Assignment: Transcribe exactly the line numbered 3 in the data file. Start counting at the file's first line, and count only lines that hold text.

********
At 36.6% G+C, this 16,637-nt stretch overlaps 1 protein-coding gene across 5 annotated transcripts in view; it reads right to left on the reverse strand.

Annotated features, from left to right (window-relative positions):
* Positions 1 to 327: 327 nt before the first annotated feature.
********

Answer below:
* Positions 1 to 327: 327 nt before the first annotated feature.